Article

Basic organic elements

The basic organic elements are those chemical elements that are fundamental to life and are constituents of every or almost every organic molecule, and therefore all life known on earth. carbon hydrogen oxygen nitrogen
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Basic reproduction number

The basic reproduction number (R0), also known as just the reproductive number, basic reproductive number, basic reproductive ratio, reproduction number, R nought or R zero, is a term in epidemiology for the average number of cases in a susceptible population that will be generated by an existin...
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Beryllium

Beryllium (chemical symbol Be) is an alkaline earth metallic element, that has no known function in any organism. Unfortunately beryllium is very poisonous, manifesting as chronic beryllium lung disease, which causes premature mortality in one third 1. Chemistry Basic chemistry Beryllium is a...
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Bethesda classification system for thyroid fine needle aspirates

Bethesda classification system for thyroid fine needle aspirates comprises of six (6) categories in pathological reporting of thyroid FNA's with each category is linked to a malignancy risk. They are as category I: non diagnostic category II: benign category III: atypia of undetermined signif...
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Biotin

Biotin (less commonly known as vitamin B7) is a water-soluble vitamin, part of the vitamin B complex, and a coenzyme for many reactions, including gluconeogenesis and the synthesis of fatty acids and amino acids. Biotin deficiency is very rare. Biotin excess does not seem to produce any ill-ef...
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Blood

Blood comprises a fluid component called plasma, in which lies the cellular component, comprising several cell lineages, primarily the white blood cells, red blood cells and platelets. In an average adult male the total volume of blood is ~5.5 L.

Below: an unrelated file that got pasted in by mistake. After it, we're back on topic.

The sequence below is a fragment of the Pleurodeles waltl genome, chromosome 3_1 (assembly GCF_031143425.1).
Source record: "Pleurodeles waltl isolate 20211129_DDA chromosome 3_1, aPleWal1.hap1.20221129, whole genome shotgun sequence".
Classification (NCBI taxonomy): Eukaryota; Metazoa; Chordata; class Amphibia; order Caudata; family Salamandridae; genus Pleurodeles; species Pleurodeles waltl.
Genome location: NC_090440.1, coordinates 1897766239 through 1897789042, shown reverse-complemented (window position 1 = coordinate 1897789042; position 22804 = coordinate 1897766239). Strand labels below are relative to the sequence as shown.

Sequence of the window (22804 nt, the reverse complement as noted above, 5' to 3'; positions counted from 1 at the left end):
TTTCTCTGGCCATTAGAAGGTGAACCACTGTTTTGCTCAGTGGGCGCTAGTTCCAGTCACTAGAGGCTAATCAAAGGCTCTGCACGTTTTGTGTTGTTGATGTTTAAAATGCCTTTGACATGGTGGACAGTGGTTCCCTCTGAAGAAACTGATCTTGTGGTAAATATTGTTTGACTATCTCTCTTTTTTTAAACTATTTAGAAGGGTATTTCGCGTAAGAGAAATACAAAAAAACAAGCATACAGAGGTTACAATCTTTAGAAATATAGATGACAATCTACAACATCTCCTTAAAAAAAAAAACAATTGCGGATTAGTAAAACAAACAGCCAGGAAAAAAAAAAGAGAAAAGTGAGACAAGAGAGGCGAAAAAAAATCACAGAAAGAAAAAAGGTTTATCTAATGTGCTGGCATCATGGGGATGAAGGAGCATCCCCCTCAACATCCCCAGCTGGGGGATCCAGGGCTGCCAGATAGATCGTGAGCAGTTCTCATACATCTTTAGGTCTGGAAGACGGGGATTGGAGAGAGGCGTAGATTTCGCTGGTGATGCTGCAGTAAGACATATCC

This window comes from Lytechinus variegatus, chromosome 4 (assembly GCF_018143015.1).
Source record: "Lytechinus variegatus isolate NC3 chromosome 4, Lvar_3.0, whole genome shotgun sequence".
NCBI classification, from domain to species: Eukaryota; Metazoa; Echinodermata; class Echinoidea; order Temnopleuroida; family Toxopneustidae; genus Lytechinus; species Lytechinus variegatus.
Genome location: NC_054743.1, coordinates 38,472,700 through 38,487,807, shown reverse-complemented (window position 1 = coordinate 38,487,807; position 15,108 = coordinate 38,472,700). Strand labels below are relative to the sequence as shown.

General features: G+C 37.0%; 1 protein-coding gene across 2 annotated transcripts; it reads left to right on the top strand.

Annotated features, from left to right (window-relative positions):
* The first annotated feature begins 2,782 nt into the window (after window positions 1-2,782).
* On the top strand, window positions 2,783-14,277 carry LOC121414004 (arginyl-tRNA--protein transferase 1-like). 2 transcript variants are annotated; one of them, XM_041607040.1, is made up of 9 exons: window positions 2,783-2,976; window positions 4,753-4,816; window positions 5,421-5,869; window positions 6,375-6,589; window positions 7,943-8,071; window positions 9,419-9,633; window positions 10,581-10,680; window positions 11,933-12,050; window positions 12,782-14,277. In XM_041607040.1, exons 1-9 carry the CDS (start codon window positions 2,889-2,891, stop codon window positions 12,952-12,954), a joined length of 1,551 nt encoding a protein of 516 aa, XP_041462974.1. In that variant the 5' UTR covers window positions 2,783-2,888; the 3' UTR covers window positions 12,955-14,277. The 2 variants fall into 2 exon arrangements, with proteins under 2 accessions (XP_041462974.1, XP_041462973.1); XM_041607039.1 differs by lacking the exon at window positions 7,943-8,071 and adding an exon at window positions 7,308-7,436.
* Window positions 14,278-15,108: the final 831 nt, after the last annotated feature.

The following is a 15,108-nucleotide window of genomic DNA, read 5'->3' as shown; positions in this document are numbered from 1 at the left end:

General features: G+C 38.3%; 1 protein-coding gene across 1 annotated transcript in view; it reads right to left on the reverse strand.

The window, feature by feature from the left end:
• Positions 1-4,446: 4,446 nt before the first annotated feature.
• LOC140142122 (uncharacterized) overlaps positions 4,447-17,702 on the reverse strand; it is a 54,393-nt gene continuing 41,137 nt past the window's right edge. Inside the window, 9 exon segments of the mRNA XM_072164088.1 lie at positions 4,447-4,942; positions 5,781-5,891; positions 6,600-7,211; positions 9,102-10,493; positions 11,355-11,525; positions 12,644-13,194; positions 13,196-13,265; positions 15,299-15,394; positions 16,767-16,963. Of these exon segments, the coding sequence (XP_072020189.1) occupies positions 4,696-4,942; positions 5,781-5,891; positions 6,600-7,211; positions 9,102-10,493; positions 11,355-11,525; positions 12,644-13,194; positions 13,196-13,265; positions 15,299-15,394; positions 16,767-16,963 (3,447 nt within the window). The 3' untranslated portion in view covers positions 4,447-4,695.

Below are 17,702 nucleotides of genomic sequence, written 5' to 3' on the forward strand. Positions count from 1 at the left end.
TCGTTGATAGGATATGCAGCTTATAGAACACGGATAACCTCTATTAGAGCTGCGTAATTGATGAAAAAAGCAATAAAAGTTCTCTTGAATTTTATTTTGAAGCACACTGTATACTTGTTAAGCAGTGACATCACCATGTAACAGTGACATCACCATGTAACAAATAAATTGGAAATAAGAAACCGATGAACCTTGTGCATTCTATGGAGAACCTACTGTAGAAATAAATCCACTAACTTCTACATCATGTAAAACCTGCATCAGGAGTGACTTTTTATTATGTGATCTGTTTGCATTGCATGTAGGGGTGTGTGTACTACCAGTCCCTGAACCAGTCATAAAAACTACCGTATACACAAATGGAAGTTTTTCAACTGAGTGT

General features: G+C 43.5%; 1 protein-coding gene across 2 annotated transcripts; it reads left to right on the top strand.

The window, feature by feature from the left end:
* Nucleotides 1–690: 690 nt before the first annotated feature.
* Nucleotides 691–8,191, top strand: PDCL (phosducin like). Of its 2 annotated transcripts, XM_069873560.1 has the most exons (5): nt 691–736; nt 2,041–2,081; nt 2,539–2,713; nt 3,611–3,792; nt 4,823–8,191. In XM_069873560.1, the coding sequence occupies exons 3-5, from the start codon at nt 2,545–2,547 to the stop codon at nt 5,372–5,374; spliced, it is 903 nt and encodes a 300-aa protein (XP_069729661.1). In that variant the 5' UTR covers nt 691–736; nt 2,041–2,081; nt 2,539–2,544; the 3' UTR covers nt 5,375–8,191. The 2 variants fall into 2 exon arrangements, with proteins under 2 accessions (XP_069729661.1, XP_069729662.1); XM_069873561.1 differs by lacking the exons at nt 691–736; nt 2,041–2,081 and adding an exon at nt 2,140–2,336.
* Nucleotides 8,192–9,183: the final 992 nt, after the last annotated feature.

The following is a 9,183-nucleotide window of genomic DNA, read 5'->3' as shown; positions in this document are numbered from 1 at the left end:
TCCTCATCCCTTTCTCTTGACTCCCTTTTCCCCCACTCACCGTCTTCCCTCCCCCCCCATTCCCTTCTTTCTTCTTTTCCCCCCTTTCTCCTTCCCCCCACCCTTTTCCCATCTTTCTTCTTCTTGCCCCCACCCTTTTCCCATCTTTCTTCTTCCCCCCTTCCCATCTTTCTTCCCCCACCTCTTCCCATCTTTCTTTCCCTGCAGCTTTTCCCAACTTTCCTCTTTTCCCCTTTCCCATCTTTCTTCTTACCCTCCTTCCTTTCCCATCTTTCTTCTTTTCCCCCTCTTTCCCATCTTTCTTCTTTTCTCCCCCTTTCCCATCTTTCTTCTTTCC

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BRAF

BRAF (B-Raf proto-oncogene serine/threonine-protein kinase) is a proto-oncogene, encoding for a serine/threonine protein kinase. Mutations of BRAF are the most common alteration of the RAS/MAPK pathway and these have been identified in a variety of tumors and congenital syndromes including 1-5: ...
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CA-125

CA-125 is a high-molecular-weight glycoprotein found on the surface of Mullerian and celomic epithelial-derived cell types and is the best known tumor marker for epithelial ovarian cancer 6. Importantly, it may also be elevated in several other conditions (see differential diagnosis section belo...
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CA 15-3

Carcinoma antigen 15-3, usually shortened to CA 15-3 is a tumor marker used in monitoring breast cancer. The test detects levels of MUC-1, a mucin protein in the blood. MUC-1 is thought to be important in the invasiveness and metastasization of cancer cells. Physiology MUC-1 is a normal epithe...
Article

CA 19-9

CA 19-9 (carbohydrate antigen 19-9 or cancer antigen 19-9) is a serum antigen (monosialoganglioside) that has increased diagnostic use in the management of several malignancies, mainly of hepatopancreaticobiliary origin. It is non-specific, however, and can rise in both malignant and non-maligna...
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CA 27-29

CA 27-29 is a tumor marker and is a soluble form of glycoprotein MUC1. It may be elevated in patients with breast cancer. Tumors of the colon, stomach, kidney, lung, ovary, pancreas, uterus, and liver may also raise CA 27-29 levels. Certain non-malignant conditions are also associated with its ...
Article

CEA

Serum CEA (carcinoembryonic antigen) is a cell-adhesive glycoprotein that was discovered in colorectal cancer in 1965, and is hence one of the oldest and most used tumor markers. Its name derives from its normal expression in fetoembryonic liver, gut and pancreas tissue. Normal range of CEA is ...
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Cell block cytology

Cell block cytology is a technique used in cytopathology (in addition to smears) for evaluation of tissue from fine needle aspirations (FNA) or fluid aspirations. Multiple different protocols exist for processing a cell block, but the fundamental principles are the same: fragmentary bits of ti...
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Cerebellar cleft

Cerebellar clefts are rare congenital abnormalities of the posterior fossa, where cerebellar grey matter extends from the surface into the parencyhma, in some cases even reaching the fourth ventricle.  Clinical presentation Language and speech disorders, cognitive impairment, truncal ataxia, o...